The effect of the COVID-19 pandemic on workers' compensation claims varied widely by state during the first half of 2020, with figures on damages significantly affected by the severity of the outbreak and whether a coronavirus presumption order or law existed, according to a study released Thursday by Workers Compensation Research Institute.
Cambridge, Massachusetts-based WCRI researchers said there was "enormous variation in how the pandemic affected different industries" due to shutdowns, the economic downturn and the uptake of teleworking.
In its study of the effects of the pandemic on workers 'compensation claims in 27 states, WCRI found that more than 80% of COVID-1
The number of coronavirus claims varied markedly by state in the first half of 2020, with the states of Kansas and South Carolina reporting that less than 1% of their compensation claims were related to coronavirus in the second quarter of 2020, while Massachusetts reported that 42% of its total Compensation claims were related to COVID-19 during
In all states, claims for non-COVID-19 workers decreased during the first half of 2020 compared to the same period in 2019. States that reported reductions during the first quarter ranged from a 2% decline in Arkansas to 20% reduction in Connecticut. According to WCRI, most states reported that non-coronary viruses claimed to decline by at least 30% in the second quarter of 2020 compared to the same period in 2019, with Massachusetts reporting a 50% decline in Massachusetts.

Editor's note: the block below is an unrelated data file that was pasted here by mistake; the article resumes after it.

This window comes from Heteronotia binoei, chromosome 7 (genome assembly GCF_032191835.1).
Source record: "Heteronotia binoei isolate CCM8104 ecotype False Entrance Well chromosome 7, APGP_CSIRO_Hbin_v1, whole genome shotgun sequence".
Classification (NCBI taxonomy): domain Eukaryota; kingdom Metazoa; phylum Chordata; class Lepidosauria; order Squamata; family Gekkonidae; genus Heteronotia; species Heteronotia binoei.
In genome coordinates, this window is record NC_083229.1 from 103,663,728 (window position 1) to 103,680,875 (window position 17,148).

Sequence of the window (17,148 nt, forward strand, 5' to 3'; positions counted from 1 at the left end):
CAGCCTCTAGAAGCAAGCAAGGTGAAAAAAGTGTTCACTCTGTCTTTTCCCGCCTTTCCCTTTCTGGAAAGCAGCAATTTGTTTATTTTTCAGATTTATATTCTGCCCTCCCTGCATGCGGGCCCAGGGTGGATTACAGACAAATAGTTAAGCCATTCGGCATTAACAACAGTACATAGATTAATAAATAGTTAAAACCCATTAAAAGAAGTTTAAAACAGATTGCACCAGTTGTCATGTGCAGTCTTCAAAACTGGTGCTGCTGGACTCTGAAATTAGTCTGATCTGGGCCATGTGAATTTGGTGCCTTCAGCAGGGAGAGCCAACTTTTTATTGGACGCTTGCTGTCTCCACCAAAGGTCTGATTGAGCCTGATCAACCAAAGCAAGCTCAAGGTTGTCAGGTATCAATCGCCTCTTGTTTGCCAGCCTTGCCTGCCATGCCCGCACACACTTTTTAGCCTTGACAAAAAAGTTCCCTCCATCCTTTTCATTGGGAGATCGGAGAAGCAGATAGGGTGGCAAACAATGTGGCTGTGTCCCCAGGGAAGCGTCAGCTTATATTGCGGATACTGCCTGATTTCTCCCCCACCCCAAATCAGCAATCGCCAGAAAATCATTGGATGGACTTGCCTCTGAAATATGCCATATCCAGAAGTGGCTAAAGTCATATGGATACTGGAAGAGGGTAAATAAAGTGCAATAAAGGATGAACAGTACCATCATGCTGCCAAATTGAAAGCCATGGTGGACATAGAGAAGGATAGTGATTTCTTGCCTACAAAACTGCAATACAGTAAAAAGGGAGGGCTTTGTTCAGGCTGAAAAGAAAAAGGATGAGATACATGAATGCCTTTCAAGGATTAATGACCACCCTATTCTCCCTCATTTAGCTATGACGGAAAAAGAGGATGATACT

By industry, the largest decrease in compensation claims for non-COVID-19 employees came from office and professional employees, who reported a 57% decrease in the second quarter of 2020 compared to the same quarter in 2019, with the smallest decrease – 25% – reported by the construction industry during that time frame.
The health care industry in all but one state also saw declines in non-coronavirus claims in the first half of 2020, with Arkansas, Kentucky, Louisiana, Michigan and Pennsylvania reporting a 30% reduction in non-coronavirus. COVID-19 comp requirements. However, Kansas, Minnesota, and Wisconsin saw declines of less than 5% over the same period, and Delaware reported a 4% increase in non-COVID-19 receivables from healthcare professionals.
The WCRI report included the states of Arizona, Arkansas, California, Connecticut, Florida, Georgia, Illinois, Indiana, Iowa, Kansas, Kentucky, Louisiana, Massachusetts, Michigan, Minnesota, Mississippi, Nevada, New Jersey, New Mexico, North Carolina , Pennsylvania, South Carolina, Tennessee, Texas, Virginia, West Virginia and Wisconsin.
More insurance and work compensation news about the coronavirus crisis here .